Social Costs

Cost of Crime/Jail

Costs to taxpayers
According to a 2008 study published by Harvard economist Jeffrey A. Miron, the annual savings on enforcement and incarceration costs from the legalization of drugs would amount to roughly $41.3 billion, with $25.7 billion being saved among the states and over $15.6 billion accrued for the federal government. Miron further estimated at least $46.7 billion in tax revenue based on rates comparable to those on tobacco and alcohol ($8.7 billion from marijuana, $32.6 billion from cocaine and heroin, remainder from other drugs).[112]

Cost of Health Care
Cost of Poverty

No province-wide homeless count has ever been conducted. So researchers have cobbled together province-wide estimates. In late 2007, a researcher working for the New Democratic Party solicited numbers from every homeless shelter in the province, then compiled those figures to reach a province-wide total of 10,000 homeless.
Homeless individuals tend to be heavy users of police, ambulance, hospital and other emergency services. The Vancouver Police Department estimated that as many as a third of all its emergency calls are related to untreated mental illness and/or addiction, much of which is rooted within that city’s large homeless and under-housed population. – See more at:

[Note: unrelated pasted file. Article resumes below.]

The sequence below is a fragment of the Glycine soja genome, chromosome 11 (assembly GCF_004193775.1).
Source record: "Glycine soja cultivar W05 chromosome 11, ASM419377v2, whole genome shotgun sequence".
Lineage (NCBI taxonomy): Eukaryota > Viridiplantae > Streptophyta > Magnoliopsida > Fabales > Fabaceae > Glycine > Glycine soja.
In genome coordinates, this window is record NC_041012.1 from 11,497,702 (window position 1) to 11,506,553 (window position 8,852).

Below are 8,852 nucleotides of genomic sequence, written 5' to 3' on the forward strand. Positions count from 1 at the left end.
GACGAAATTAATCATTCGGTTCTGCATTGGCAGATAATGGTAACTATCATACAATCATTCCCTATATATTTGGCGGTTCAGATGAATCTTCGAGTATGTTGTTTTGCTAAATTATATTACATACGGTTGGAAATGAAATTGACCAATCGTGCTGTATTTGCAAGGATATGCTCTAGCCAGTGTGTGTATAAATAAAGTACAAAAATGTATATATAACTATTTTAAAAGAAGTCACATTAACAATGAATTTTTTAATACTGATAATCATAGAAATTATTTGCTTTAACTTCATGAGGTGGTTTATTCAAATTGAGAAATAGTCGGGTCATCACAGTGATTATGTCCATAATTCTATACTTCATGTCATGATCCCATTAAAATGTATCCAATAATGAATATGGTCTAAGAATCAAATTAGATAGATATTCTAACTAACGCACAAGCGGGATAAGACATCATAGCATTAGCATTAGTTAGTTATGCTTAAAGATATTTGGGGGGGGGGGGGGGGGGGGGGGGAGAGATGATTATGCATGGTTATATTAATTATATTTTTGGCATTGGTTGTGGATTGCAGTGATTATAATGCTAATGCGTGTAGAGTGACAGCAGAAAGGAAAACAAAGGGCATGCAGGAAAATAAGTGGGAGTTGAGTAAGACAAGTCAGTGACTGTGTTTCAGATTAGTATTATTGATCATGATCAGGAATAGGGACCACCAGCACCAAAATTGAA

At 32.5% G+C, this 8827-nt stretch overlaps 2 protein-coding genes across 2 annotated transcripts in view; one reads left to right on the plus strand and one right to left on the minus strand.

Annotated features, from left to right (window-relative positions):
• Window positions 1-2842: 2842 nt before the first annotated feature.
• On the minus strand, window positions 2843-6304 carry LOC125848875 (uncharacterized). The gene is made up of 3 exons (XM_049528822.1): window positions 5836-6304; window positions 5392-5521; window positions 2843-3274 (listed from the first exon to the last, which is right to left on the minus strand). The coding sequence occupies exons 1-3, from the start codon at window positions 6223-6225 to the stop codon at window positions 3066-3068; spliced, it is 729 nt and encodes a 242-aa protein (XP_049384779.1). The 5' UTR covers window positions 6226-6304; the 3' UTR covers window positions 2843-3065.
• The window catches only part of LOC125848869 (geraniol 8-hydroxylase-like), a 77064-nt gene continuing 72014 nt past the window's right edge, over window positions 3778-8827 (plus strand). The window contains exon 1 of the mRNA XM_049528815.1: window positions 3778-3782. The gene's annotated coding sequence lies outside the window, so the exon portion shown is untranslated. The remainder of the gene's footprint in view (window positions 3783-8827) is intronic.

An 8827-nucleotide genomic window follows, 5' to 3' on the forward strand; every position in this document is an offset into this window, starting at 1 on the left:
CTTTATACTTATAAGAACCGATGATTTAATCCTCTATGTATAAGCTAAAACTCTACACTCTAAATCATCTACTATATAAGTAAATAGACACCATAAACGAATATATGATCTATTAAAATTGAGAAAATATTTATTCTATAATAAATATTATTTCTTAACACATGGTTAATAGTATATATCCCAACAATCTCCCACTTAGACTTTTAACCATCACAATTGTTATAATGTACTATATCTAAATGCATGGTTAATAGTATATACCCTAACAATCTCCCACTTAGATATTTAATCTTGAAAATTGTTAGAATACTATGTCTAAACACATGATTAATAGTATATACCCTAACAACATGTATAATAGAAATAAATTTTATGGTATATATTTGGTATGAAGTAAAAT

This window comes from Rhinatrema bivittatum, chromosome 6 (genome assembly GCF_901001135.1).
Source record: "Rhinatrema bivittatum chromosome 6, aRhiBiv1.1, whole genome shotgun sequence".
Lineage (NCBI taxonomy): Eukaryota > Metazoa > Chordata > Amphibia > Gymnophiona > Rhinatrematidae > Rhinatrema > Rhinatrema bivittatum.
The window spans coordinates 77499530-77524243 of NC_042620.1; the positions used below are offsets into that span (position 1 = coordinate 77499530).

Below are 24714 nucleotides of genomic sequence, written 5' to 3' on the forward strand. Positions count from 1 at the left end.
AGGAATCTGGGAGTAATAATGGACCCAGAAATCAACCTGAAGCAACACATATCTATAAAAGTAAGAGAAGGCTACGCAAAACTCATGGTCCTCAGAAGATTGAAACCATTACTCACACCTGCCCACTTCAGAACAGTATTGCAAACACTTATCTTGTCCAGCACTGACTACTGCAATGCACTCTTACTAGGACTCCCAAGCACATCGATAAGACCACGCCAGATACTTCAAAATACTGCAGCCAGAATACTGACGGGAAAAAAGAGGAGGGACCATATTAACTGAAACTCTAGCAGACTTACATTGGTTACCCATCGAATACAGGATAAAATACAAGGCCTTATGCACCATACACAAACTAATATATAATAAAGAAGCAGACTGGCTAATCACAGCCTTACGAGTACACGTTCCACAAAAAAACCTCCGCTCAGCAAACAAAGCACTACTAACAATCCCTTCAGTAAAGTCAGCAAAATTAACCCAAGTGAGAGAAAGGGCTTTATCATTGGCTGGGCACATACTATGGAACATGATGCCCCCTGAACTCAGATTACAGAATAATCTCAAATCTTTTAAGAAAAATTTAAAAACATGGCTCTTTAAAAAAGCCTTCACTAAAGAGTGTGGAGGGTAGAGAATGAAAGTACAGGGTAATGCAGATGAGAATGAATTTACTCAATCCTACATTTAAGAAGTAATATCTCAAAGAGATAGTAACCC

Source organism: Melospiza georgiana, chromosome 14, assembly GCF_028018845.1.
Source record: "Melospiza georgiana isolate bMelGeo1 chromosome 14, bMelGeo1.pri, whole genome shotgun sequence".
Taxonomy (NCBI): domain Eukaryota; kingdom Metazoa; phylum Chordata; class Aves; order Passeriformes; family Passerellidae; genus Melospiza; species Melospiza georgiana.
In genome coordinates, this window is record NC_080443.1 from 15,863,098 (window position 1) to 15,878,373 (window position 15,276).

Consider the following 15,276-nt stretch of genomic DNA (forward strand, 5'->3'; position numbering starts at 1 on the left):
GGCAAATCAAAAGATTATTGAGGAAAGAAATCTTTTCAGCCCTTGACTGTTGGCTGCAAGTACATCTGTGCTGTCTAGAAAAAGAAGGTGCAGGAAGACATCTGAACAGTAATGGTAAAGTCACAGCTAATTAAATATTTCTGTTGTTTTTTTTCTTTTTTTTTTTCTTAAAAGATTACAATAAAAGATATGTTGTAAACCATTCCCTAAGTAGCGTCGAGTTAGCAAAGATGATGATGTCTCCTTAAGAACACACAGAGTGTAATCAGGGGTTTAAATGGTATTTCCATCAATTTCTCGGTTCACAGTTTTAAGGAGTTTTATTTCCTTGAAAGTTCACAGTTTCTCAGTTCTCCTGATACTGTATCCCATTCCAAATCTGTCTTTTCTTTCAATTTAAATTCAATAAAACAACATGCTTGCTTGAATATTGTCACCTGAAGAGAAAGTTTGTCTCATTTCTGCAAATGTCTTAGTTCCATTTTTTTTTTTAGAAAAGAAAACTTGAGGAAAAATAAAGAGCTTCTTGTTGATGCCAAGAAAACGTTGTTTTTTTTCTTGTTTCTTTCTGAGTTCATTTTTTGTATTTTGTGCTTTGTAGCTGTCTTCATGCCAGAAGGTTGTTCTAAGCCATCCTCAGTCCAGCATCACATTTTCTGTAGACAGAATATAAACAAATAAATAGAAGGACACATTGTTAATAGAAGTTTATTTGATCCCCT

The aforementioned SFU study found that it costs at least $55,000 a year to service a homeless person on the streets. A more comprehensive estimate conducted for the Calgary Homeless Foundation concluded that the total cost was $135,000 per person, per year.

Research in Canada and the United States has shown conclusively that homelessness is cheaper to fix than it is to ignore.
In a 2005 study comparing four Canadian cities, Steve Pomeroy estimated that it costs $66,000 to $120,000 per person per year for institutional responses to homelessness (e.g. prison, psychiatric hospitals) as compared with $13,000 to $18,000 for supportive housing.
In a 2006 study, Simon Fraser University estimated it costs $55,000 per person per year to leave someone homeless in British Columbia versus a housing and support cost of $37,000.
In 2007, the Calgary Homeless Foundation estimated that, on average, chronically homeless people consume $134,000 per person per year. Under their 10 Year Plan to End Homelessness, the Foundation has been able to provide housing and support to chronically homeless people for $10,000 to $25,000 per person per year

Cost of Missed Efficiency


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